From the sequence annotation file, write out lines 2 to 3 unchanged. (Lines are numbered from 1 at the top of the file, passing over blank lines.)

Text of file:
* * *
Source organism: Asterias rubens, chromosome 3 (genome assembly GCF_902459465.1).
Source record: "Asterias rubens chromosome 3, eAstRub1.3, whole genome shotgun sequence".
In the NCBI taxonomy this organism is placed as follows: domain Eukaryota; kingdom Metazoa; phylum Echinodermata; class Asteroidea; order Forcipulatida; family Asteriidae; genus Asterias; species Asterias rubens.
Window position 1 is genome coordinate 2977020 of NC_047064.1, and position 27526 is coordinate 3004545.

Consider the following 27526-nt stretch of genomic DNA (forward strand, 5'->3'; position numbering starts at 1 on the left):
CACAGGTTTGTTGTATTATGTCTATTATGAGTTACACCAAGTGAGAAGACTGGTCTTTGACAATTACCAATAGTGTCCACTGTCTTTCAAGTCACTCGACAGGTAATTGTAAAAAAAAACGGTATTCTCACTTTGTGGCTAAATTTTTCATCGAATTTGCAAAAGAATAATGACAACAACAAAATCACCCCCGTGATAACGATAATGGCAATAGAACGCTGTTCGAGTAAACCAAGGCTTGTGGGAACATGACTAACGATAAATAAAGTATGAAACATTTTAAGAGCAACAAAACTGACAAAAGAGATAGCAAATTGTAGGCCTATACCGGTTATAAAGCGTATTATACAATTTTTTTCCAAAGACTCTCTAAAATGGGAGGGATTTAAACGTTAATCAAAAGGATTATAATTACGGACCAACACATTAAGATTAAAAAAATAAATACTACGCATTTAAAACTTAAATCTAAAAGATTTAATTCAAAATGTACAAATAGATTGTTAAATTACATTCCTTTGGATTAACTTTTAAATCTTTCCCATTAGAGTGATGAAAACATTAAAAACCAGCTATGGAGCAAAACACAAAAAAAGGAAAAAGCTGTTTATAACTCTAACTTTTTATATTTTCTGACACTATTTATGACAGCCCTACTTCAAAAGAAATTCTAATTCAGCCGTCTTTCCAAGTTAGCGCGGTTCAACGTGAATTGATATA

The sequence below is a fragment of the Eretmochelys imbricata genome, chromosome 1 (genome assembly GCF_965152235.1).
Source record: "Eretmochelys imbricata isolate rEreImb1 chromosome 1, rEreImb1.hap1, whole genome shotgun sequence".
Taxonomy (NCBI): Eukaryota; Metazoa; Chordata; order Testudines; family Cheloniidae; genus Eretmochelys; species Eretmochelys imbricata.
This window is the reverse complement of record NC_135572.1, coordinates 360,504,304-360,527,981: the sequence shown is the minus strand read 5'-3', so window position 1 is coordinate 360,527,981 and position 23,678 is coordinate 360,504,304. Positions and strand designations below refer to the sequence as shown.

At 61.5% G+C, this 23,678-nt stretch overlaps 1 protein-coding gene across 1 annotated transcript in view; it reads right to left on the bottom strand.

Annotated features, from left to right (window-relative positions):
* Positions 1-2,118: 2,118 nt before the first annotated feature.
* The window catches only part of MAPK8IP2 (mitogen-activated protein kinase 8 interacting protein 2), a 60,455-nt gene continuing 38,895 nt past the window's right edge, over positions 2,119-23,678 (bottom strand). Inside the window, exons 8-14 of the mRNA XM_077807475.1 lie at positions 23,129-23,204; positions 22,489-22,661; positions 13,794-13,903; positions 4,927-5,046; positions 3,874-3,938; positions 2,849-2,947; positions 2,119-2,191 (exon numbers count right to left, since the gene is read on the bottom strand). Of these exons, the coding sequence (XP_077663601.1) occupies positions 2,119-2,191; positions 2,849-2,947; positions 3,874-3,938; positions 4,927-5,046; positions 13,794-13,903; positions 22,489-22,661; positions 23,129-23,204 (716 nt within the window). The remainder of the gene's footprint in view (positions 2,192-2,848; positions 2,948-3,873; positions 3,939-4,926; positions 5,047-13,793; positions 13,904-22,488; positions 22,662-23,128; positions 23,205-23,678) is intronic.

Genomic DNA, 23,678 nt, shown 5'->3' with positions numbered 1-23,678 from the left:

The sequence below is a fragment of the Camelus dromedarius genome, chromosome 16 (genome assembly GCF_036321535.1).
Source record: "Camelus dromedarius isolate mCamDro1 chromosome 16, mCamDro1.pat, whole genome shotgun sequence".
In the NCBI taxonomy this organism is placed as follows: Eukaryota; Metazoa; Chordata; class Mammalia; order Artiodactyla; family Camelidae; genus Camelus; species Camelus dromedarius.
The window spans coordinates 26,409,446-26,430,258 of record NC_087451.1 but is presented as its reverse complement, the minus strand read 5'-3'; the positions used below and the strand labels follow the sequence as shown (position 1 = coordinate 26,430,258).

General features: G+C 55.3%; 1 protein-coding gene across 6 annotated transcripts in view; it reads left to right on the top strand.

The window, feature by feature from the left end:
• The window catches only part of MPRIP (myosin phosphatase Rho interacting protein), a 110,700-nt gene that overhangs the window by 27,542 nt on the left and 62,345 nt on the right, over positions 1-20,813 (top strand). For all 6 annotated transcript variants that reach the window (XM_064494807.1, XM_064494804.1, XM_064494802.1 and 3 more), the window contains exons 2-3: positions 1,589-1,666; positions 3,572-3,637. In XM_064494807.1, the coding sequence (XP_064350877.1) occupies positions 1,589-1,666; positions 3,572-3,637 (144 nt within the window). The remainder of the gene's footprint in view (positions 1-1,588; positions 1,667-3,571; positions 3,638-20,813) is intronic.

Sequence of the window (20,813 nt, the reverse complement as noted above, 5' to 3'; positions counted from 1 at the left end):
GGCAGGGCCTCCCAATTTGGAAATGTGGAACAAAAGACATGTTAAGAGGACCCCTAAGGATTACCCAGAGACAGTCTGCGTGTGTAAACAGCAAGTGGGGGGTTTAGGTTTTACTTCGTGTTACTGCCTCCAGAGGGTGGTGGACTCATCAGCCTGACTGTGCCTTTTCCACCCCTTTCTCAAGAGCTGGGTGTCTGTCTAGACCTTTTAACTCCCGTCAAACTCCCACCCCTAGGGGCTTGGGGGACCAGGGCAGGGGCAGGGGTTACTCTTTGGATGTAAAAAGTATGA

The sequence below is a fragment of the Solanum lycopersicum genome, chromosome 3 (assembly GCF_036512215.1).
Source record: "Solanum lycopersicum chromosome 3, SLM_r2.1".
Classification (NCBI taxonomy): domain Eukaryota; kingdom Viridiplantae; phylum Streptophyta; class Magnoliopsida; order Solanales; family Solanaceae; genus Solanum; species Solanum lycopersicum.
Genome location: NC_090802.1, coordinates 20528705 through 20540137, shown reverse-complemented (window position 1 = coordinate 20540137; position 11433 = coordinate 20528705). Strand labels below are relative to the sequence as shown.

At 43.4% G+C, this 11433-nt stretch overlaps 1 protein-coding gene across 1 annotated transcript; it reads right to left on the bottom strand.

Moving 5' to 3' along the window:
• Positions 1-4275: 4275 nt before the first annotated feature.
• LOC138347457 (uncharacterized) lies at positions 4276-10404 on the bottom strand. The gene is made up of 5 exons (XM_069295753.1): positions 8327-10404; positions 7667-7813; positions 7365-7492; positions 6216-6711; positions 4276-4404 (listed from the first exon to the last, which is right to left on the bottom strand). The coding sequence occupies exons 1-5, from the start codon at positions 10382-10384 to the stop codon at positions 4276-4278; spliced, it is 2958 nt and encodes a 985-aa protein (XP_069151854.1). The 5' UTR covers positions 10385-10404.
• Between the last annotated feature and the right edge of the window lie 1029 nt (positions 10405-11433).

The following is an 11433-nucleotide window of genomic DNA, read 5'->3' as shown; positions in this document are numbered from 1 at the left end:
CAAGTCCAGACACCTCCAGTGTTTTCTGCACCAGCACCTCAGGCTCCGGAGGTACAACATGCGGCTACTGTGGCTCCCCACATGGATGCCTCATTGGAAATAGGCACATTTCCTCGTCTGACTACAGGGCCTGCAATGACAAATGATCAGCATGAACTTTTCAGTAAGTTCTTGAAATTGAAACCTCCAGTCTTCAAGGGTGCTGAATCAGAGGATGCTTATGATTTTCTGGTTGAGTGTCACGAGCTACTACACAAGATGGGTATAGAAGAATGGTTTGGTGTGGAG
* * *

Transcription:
Source record: "Asterias rubens chromosome 3, eAstRub1.3, whole genome shotgun sequence".
In the NCBI taxonomy this organism is placed as follows: domain Eukaryota; kingdom Metazoa; phylum Echinodermata; class Asteroidea; order Forcipulatida; family Asteriidae; genus Asterias; species Asterias rubens.